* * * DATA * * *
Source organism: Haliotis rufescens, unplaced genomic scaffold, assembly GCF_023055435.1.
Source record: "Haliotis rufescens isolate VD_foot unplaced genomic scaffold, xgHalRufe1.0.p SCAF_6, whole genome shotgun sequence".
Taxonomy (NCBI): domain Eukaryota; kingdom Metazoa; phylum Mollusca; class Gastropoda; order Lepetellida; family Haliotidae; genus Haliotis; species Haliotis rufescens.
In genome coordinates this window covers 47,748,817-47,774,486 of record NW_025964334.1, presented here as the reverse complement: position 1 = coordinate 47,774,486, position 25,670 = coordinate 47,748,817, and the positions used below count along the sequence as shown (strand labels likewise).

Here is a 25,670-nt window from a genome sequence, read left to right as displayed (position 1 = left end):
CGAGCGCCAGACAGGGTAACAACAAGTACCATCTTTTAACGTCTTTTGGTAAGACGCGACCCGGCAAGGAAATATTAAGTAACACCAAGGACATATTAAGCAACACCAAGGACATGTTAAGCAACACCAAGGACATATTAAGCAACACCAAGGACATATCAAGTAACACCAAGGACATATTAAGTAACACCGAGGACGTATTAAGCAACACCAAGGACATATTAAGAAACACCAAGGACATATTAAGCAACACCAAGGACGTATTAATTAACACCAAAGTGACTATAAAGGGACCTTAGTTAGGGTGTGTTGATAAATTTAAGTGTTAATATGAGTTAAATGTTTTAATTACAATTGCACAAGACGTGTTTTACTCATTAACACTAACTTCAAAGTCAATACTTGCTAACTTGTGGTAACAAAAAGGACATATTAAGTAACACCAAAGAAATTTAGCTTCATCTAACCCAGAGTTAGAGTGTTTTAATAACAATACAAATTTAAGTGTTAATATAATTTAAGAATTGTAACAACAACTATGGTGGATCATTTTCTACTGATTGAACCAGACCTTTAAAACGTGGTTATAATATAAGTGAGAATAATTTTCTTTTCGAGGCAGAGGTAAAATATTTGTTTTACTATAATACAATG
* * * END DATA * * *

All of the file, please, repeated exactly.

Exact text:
Source organism: Haliotis rufescens, unplaced genomic scaffold, assembly GCF_023055435.1.
Source record: "Haliotis rufescens isolate VD_foot unplaced genomic scaffold, xgHalRufe1.0.p SCAF_6, whole genome shotgun sequence".
Taxonomy (NCBI): domain Eukaryota; kingdom Metazoa; phylum Mollusca; class Gastropoda; order Lepetellida; family Haliotidae; genus Haliotis; species Haliotis rufescens.
In genome coordinates this window covers 47,748,817-47,774,486 of record NW_025964334.1, presented here as the reverse complement: position 1 = coordinate 47,774,486, position 25,670 = coordinate 47,748,817, and the positions used below count along the sequence as shown (strand labels likewise).

Here is a 25,670-nt window from a genome sequence, read left to right as displayed (position 1 = left end):
CGAGCGCCAGACAGGGTAACAACAAGTACCATCTTTTAACGTCTTTTGGTAAGACGCGACCCGGCAAGGAAATATTAAGTAACACCAAGGACATATTAAGCAACACCAAGGACATGTTAAGCAACACCAAGGACATATTAAGCAACACCAAGGACATATCAAGTAACACCAAGGACATATTAAGTAACACCGAGGACGTATTAAGCAACACCAAGGACATATTAAGAAACACCAAGGACATATTAAGCAACACCAAGGACGTATTAATTAACACCAAAGTGACTATAAAGGGACCTTAGTTAGGGTGTGTTGATAAATTTAAGTGTTAATATGAGTTAAATGTTTTAATTACAATTGCACAAGACGTGTTTTACTCATTAACACTAACTTCAAAGTCAATACTTGCTAACTTGTGGTAACAAAAAGGACATATTAAGTAACACCAAAGAAATTTAGCTTCATCTAACCCAGAGTTAGAGTGTTTTAATAACAATACAAATTTAAGTGTTAATATAATTTAAGAATTGTAACAACAACTATGGTGGATCATTTTCTACTGATTGAACCAGACCTTTAAAACGTGGTTATAATATAAGTGAGAATAATTTTCTTTTCGAGGCAGAGGTAAAATATTTGTTTTACTATAATACAATG